Krasen Paskalev sheds light on industry trends that are driving the value of data and that will continue to shape digital transformation through 2021. Key among these are:


Having quickly proven its worth, Cloud has turned from disruptor to mainstream. Cloud is the catalyst for most present data initiatives and offers significant benefits including:

  • Cost optimization, through the ability to pay only for what you use. This will be a key advantage as cost continues to be a critical influencer in 2021.
  • Flexibility, scalability, agility, and speed, allowing organizational vision to translate into solutions faster
  • Availability of best-of-breed technology on the Cloud
  • Advanced capabilities such as serverless, no-code, low-code
  • Secure data access and availability

Many organizations are contemplating or implementing a multi-Cloud strategy, leveraging the best mix of benefits offered by different Cloud vendors.

Data Democratization

Organizations should be able to leverage data assets across the company and should aim to make it accessible to everyone for decision-making. As users leveraging data become less technical, there will be increased emphasis on delivering data via visualizations and self-serve analytics, leaving the IT team with the task of building the overall Business Information Experience (BiX).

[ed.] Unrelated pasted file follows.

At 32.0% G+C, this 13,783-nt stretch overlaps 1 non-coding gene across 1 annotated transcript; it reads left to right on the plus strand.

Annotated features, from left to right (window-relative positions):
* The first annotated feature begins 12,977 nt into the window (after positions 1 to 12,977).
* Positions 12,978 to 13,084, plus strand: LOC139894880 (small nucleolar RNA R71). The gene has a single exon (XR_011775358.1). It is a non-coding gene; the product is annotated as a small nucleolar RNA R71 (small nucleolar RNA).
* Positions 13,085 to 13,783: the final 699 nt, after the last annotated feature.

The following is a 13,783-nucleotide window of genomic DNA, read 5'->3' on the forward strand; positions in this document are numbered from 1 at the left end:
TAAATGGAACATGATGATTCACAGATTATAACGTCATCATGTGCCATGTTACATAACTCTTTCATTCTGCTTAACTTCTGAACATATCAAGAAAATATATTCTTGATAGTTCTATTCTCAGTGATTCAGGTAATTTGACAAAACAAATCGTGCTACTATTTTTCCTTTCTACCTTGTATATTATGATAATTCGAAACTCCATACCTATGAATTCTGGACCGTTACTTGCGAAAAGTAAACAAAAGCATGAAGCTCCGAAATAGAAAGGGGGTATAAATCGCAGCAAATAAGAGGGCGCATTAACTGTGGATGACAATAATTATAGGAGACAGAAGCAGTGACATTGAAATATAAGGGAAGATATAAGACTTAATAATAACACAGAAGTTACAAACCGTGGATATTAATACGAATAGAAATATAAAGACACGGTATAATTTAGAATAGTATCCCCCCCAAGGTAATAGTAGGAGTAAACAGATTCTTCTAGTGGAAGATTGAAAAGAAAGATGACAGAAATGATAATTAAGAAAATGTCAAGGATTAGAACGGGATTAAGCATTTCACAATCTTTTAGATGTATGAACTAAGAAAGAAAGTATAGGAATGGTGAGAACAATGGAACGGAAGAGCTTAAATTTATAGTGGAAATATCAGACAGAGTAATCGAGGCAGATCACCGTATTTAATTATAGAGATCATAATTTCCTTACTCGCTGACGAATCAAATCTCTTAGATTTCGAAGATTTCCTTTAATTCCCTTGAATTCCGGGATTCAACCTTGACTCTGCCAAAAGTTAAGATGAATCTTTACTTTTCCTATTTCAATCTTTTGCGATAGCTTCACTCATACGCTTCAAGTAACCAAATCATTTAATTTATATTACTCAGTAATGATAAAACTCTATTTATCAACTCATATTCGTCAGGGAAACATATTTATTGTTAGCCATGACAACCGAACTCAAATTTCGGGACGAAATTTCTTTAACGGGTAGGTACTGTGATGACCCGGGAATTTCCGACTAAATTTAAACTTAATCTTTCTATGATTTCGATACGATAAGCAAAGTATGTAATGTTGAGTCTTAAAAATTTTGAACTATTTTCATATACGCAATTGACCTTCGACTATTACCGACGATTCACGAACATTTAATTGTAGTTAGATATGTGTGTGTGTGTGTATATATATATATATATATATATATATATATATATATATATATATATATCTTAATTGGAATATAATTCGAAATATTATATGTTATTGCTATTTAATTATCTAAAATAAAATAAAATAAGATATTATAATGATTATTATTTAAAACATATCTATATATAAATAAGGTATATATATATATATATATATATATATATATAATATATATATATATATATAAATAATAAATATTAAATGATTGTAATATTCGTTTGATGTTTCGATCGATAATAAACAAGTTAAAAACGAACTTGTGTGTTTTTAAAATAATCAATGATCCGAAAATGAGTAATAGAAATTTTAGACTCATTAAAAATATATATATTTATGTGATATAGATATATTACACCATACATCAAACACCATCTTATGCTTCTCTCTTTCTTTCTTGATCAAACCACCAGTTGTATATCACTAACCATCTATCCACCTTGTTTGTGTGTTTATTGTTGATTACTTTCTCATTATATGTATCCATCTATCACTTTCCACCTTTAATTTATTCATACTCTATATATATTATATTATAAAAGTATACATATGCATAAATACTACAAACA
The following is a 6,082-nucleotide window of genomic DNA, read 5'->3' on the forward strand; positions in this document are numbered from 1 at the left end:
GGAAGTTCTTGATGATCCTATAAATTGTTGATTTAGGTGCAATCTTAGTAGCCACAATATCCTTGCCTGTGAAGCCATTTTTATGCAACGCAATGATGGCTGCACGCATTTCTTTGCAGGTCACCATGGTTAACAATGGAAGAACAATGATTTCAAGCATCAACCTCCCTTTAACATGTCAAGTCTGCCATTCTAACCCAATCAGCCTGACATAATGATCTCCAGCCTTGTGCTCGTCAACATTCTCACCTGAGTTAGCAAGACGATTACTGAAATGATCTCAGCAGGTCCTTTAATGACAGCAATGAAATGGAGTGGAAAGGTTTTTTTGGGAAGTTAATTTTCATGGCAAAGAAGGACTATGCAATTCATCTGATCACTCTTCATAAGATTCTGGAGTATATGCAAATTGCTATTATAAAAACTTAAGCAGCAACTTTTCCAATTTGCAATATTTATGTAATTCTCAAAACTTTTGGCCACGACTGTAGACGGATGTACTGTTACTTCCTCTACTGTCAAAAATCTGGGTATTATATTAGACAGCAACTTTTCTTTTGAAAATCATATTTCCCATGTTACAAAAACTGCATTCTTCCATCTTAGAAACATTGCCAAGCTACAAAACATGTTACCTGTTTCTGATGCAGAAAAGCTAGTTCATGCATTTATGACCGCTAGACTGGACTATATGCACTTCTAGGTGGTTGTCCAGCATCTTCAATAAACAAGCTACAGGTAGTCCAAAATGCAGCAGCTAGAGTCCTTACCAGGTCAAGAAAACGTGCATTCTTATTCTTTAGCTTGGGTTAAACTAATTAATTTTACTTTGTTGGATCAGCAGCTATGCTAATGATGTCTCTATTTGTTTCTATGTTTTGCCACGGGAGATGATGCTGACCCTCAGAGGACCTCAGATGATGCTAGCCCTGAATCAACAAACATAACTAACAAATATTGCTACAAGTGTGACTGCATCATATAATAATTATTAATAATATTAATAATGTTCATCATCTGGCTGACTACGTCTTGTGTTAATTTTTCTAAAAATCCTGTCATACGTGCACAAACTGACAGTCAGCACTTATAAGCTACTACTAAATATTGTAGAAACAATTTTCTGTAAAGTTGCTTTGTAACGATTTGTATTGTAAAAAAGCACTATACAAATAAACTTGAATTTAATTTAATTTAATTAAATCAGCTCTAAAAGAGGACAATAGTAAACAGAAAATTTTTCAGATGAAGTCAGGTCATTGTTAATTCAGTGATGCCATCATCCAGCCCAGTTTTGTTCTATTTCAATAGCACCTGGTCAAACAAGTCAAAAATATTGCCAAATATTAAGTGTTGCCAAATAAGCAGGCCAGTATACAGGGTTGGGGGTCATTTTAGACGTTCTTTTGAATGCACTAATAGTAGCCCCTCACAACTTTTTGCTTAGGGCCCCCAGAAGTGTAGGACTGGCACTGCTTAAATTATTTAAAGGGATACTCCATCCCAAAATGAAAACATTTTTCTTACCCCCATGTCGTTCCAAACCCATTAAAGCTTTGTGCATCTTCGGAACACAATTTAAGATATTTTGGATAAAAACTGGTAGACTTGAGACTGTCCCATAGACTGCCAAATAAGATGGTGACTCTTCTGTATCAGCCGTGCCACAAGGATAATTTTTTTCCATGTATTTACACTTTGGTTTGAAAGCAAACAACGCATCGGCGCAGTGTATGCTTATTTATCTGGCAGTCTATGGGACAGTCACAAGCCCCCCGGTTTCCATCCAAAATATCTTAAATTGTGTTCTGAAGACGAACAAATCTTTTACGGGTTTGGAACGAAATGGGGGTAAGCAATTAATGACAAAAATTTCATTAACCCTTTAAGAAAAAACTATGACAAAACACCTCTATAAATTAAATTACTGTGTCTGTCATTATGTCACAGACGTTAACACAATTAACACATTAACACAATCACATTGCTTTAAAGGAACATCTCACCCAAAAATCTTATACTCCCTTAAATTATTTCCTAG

To successfully enable self-serve capabilities, the following elements will become all the more important:

  • Good and easy to use data catalogues
  • Training on tools and capabilities
  • Trusted, good quality data

AI and Automation

We expect to see AI and automation augment the workforce more significantly in 2021, allowing employees to do more with a collaborative (human-to-human and human-to-AI) approach. Automation improves productivity of well-known, repeatable tasks, and AI and data science allow uncovering of hidden insights to drive better decision-making.

The reengineering of business processes, business workflows, and technology solutions to enable seamless integration and augmentation will be another focus area.


In order to leverage data with confidence, it needs to be clean, accurate, valid, and complete. Governance is the lynchpin that holds all the benefits of data together and creating a cultural shift around Data Governance is key to success. It is important to have all of the components of governance, including:

  • Cataloguing, defining, and understanding data
  • Measuring and improving data quality
  • Governing data ownership, accessibility, and security

With a solid foundation built on a flexible, scalable architecture, ubiquitous access to high-quality and well-governed data, and an organizational culture that enables and leverages analytics, AI, automation, and digital solutions, organizations can significantly improve their ability to deliver more with less.